Gaia hypothesis

The __Gaia hypothesis__ , also known as the __Gaia theory__ or the __Gaia principle__, proposes that living organisms interact with their inorganic surroundings on Earth to form a synergistic and Homeostasis, complex system that helps to maintain and perpetuate the conditions for life on the planet - wikipedia

The study of planetary habitability is partly based upon extrapolation from knowledge of the Earth's conditions, as the Earth is the only planet currently known to harbour life. - wikimedia.org

The hypothesis was formulated by the chemist James Lovelock and co-developed by the microbiologist Lynn Margulis in the 1970s. Lovelock named the idea after Gaia (mythology), the primordial goddess who personified the Earth in Greek mythology. In 2006, the Geological Society of London awarded Lovelock the Wollaston Medal in part for his work on the Gaia hypothesis.

Topics related to the hypothesis include how the biosphere and the evolution of organisms affect the stability of global temperature, salinity of seawater, atmospheric oxygen levels, the maintenance of a hydrosphere of liquid water and other environmental variables that affect the habitability of Earth.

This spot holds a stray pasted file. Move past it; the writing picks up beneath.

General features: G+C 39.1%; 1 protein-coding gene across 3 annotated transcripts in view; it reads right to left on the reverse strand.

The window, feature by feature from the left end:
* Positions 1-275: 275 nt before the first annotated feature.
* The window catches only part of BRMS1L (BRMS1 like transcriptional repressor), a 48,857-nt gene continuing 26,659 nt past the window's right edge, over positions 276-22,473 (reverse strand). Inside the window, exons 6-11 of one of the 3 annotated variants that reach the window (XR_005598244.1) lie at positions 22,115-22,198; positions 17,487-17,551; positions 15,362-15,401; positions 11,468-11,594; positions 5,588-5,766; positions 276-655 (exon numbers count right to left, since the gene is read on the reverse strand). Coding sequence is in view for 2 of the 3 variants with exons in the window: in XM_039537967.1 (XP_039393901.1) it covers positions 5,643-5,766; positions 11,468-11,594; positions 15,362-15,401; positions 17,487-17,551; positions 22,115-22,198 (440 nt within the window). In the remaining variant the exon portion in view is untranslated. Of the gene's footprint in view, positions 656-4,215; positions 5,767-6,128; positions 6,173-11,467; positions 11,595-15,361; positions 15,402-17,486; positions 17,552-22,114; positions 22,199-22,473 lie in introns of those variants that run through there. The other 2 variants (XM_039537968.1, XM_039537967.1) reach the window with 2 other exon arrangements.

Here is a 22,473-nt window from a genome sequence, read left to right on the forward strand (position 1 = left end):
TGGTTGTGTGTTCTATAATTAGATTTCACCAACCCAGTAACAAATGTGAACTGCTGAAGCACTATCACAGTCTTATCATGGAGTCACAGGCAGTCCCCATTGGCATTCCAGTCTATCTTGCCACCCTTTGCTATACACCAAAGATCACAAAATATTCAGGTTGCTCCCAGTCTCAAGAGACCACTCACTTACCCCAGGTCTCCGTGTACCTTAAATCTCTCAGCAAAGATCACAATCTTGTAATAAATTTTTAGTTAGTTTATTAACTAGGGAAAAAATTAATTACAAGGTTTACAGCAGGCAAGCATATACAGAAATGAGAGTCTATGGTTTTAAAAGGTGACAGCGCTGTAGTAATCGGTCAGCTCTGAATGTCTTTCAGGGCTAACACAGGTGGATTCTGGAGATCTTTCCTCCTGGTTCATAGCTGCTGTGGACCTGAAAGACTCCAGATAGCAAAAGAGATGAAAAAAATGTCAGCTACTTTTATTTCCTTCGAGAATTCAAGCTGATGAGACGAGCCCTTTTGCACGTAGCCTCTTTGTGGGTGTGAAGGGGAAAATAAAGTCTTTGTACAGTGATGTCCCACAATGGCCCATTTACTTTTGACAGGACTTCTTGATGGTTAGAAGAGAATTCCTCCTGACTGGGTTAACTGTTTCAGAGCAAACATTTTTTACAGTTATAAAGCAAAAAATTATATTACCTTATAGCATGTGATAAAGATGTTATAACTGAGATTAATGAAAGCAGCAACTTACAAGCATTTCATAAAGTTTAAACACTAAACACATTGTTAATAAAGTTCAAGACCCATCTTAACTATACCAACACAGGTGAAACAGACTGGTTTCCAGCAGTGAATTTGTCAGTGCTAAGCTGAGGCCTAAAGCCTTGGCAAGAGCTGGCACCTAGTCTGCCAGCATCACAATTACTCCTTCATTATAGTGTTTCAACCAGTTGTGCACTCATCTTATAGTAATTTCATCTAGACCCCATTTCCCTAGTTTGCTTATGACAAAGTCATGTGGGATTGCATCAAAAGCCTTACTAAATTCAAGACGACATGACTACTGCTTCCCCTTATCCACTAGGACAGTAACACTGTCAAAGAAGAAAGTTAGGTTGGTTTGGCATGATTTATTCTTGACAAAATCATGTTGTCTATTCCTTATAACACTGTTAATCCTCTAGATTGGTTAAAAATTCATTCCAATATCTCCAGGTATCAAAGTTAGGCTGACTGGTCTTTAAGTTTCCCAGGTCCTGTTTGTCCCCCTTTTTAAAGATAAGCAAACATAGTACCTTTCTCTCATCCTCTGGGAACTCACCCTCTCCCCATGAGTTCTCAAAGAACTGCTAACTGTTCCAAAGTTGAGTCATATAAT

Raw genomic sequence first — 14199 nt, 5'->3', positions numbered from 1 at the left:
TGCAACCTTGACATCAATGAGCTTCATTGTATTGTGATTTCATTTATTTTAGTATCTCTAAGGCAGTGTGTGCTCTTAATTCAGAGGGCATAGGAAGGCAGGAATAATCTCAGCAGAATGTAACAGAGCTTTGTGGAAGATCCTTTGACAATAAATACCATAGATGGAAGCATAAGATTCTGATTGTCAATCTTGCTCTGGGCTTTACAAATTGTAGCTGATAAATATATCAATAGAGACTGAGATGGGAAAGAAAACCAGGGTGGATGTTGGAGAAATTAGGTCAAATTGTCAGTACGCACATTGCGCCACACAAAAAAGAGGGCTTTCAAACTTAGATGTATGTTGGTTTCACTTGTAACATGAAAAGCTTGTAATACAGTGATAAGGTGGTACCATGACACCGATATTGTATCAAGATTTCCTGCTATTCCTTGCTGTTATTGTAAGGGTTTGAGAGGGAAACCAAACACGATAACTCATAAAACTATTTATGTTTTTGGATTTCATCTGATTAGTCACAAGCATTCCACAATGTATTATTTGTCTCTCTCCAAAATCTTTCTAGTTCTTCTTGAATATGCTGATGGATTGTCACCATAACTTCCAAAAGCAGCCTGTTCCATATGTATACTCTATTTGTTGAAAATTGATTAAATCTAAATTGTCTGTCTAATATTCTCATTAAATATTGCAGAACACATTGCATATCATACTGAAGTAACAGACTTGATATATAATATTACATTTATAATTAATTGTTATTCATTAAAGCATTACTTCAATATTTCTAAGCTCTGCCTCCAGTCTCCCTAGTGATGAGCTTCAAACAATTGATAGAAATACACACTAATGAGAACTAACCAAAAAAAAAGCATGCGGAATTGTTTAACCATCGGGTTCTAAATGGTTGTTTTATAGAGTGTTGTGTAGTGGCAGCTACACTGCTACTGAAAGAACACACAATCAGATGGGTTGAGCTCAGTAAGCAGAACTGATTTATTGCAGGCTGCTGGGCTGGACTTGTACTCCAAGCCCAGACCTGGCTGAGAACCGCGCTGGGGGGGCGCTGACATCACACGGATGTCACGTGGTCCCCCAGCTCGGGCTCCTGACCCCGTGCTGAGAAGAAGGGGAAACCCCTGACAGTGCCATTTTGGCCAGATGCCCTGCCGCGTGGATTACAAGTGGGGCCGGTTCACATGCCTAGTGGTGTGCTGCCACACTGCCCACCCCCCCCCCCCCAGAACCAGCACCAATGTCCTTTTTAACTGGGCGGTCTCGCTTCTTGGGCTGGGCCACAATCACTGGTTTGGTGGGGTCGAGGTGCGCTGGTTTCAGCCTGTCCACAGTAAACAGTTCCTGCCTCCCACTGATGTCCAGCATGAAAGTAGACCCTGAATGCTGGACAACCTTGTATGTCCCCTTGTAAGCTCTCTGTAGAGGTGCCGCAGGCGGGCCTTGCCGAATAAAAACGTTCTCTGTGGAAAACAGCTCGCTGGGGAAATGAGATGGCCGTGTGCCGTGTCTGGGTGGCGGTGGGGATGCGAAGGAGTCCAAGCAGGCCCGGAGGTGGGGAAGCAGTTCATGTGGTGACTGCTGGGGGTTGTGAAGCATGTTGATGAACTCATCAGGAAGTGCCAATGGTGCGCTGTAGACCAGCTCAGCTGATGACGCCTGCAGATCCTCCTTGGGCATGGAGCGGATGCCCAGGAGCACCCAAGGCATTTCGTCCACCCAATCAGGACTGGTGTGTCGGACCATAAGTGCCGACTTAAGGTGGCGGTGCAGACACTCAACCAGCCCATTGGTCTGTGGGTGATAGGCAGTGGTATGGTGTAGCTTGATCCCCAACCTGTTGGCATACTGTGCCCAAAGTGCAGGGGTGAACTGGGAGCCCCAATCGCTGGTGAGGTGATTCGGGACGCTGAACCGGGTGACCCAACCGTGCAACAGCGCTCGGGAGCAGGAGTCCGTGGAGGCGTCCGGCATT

The Gaia hypothesis was initially criticized for being teleological and against the principles of natural selection, but later refinements aligned the Gaia hypothesis with ideas from fields such as Earth system science, biogeochemistry and systems ecology. Lovelock also once described the "geophysiology" of the Earth. Even so, the Gaia hypothesis continues to attract criticism, and today some scientists consider it to be only weakly supported by, or at odds with, the available evidence.

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